When you think of aggressive behavior that could start wars, destroy property and end lives, don’t you always picture men at the core of it?  When you see pictures of hooded figures dressed in white sheets, riding horses and burning crosses, it’s always men right?  Well guess what, the Ku Klux Klan has a women’s auxiliary.  Feminist, youth advocate and prolific playwright Mary Bonnett spent a good deal of time dredging up their ghoulish history and from what she has gathered she has woven an unbelievable yet deeply humane and entertaining story of the role these women had in forming the white supremist hate spewing organization we think of with exorbitant contempt, directed by Cecile Keenan. 


Bonnett created the fictional town of Mounds, Mississippi circa 1927, based upon a once real town that was destroyed in a flood in 1927.  On the surface, Mounds seems like a beautiful place.  The people work hard to create a beautiful picture of life in the Deep South.  They are the white people who run things and uphold what they believe is a good Christian society.  The rest of the townsfolk are unnecessary - a few black people and even a few strays, like “Ghost Girl” (Maddy Fleming), an 11-year-old Albino girl who was abandoned by her birth family and raised by Jubilation (Lisa McConnell), a black woman who sees “bodies dropped all over the place.”  She preaches vehemently, but the ladies in the town try to laugh her out of the way.


Barbara Roeder Harris is frightening as Lucinda, the powerful grand matriarch who picks and chooses like-minded people to enforce the message going throughout the town.  She has the devotion of brainwashed Doris (Megan Kaminsky) and is recruiting Mabel Carson (Morgan Laurel Cohen), who doesn’t seem to be fully onboard. When Ghost Girl comes around, she talks to her like anyone else in town.  When the other townswomen see this, they make sure Mabel knows she is not on the list of appropriate or worthwhile people to talk to.  So Mabel cannot fully trust them either.  They place a strict embargo on foreigners, Jews, Blacks, any outsiders.  Anyone who is not white and elitist is not welcome and could be either run out of town or even worse.  To heat things up a little more, Mabel’s husband, Tom (Brad Harbaugh) is a devoted Klansman and will not tolerate her talking with Ghost Girl or any other misfit that threatens their way of life.  Klan comes before everything, even his wife.  Mabel will have to decide soon or be subject to a test of faith by the hostile women who will not let her rest until they have her full esteem.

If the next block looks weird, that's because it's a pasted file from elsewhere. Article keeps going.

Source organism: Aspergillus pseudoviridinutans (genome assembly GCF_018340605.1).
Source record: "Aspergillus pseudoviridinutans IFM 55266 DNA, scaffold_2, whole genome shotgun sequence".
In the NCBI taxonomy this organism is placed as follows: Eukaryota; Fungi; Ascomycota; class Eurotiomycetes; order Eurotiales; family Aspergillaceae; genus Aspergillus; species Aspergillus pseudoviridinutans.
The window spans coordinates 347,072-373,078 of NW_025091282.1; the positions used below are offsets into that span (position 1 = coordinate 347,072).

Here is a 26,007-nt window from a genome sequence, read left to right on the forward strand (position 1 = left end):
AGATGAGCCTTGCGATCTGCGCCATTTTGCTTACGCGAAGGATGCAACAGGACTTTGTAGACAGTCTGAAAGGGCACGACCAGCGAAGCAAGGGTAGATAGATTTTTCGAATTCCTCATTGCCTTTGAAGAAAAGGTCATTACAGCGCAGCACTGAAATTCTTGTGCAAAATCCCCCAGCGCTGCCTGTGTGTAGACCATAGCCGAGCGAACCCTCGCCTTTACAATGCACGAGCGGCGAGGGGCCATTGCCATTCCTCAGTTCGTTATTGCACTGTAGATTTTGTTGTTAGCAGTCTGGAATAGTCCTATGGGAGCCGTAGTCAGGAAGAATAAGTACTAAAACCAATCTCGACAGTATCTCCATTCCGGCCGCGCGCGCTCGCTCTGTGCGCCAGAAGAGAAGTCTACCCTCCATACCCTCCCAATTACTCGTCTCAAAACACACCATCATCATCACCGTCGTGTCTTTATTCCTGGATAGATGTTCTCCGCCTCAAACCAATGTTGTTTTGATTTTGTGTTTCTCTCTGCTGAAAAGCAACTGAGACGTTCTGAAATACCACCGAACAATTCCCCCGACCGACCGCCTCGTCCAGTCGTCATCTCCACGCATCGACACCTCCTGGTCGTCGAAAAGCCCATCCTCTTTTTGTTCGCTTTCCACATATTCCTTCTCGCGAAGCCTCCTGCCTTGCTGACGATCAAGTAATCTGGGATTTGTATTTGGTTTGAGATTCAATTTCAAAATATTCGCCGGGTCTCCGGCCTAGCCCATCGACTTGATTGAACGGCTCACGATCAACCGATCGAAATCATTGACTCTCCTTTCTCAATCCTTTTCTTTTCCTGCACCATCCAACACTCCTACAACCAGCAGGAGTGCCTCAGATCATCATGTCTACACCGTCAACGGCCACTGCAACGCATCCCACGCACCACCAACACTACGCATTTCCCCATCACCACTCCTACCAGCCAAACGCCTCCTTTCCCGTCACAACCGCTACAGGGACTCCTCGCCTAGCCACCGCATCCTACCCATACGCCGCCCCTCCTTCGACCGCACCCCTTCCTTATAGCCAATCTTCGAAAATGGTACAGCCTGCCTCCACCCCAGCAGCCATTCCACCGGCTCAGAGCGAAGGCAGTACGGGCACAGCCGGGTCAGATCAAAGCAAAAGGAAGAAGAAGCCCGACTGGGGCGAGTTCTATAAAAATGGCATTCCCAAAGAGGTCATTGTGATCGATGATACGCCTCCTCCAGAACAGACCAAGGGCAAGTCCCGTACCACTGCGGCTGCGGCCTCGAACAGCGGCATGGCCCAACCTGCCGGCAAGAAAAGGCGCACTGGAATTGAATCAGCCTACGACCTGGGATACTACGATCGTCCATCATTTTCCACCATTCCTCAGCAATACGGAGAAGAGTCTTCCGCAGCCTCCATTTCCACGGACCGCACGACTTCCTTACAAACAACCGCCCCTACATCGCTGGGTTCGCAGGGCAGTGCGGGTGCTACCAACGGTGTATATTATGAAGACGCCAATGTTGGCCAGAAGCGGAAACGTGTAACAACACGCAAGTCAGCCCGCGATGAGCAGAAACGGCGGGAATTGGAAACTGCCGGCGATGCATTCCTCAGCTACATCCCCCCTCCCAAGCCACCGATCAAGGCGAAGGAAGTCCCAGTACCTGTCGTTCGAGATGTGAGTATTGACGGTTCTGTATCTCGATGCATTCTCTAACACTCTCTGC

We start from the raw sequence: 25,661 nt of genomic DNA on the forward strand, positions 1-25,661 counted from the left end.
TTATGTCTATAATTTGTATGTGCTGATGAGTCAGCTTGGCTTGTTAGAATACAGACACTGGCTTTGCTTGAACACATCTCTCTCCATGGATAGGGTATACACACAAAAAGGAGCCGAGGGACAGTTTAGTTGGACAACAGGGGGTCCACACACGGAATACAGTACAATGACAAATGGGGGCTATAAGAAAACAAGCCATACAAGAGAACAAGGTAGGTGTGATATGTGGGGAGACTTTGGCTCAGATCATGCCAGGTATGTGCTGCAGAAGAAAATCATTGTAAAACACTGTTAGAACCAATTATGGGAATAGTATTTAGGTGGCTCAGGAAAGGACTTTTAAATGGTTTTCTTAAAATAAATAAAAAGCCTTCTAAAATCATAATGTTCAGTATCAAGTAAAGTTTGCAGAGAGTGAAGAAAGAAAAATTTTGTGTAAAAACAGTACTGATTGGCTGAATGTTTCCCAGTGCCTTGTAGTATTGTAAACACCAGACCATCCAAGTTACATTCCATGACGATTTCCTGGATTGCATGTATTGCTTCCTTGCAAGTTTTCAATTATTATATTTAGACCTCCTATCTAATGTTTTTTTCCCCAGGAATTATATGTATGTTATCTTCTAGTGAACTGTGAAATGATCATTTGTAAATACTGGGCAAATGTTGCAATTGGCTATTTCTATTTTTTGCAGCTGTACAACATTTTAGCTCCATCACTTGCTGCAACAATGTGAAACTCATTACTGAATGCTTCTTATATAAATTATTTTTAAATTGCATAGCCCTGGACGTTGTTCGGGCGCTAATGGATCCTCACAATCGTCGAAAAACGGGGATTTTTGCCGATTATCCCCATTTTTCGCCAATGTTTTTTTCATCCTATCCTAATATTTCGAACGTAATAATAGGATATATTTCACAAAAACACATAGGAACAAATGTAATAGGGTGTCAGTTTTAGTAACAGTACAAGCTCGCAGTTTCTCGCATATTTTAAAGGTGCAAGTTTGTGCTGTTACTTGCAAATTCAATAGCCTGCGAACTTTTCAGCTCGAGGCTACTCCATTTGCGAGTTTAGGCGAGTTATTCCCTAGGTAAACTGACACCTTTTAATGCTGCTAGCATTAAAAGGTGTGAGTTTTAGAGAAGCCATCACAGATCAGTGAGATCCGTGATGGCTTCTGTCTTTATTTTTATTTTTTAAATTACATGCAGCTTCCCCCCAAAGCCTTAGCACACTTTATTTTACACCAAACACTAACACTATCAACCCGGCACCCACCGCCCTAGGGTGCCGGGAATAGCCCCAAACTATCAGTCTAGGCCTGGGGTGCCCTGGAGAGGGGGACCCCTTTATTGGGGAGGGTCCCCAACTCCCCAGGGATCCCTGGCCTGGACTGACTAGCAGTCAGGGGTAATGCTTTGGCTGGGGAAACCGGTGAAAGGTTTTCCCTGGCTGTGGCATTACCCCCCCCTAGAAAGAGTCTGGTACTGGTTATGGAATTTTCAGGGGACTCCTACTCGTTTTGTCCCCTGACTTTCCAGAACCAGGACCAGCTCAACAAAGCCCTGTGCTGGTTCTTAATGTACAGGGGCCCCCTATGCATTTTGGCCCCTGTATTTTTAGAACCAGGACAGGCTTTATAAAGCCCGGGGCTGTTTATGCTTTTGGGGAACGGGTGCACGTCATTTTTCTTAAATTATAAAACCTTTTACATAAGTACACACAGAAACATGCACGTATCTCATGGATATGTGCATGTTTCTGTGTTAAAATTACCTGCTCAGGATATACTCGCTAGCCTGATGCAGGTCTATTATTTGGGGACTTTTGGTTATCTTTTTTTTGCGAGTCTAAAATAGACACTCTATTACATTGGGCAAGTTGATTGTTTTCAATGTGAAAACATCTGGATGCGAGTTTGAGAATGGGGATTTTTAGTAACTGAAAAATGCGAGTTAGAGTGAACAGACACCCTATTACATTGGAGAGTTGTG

Chicago Tribune reporter David Stein (Richard Cotovsky), a Jewish man finds out how unwelcoming the town is when he stops in on the way to interview a senator in a nearby town.  He’s beaten up and like Ghost Girl, recovered by Jubilation who has a lot to talk to him about.  After receiving her kindness and hospitality, her ranting doesn’t sound so crazy.  He is ready to leave, but his journalist instincts get the better of him and he stays around to get the bigger story. 


Mary Bonnett has animated all the research and material available on the once powerful but not obsolete Women of the Ku Klux Klan (WKKK), the ladies of the “Invisible Empire” who had a very distinct role in the proliferation of the Klan.  Women were tasked with instilling ethical, moral and education with emphasis on race, class, ethnicity, gender and religion.  They helped keep the momentum going by enlisting white, native born Protestant women 16 or older with the strongest involvement in Ohio, Pennsylvania, Indiana and Arkansas.  The WKKK invented the “Poison Squads” who spread lies and destroyed reputations.  In other words, there is no room for naysayers in a Klan run town.  Anyone opposed is presumably opposing God and country. 


Invisible is a beautifully crafted moment in U.S. history that is as hard-hitting and revealing as her previous works that include the Sex Trafficking Cycle:  Shadow Town, The Johns, Money Make’M smile and the Monger directed by Artistic Home’s John Mossman.  Her work is considered life-changing and has been seen by audiences across the country.  Invisible is worthy of a PBS production and unfolds like a suspenseful drama in southern fiction narrative.  Mary Bonnett has rewritten a moment history and replaced it with story of a peaceful life threatened by bigotry and hatred. 


Invisible runs through November 3 at Stage 773, 1225 W. Belmont.  To purchase tickets and learn more about this exciting show phone 773-327-5252 or visit stage773.com/show/invisible.  Tickets are $15 for students and $35 for adults. 



INVISIBLE Stage 773 October 3 – November 3, 2019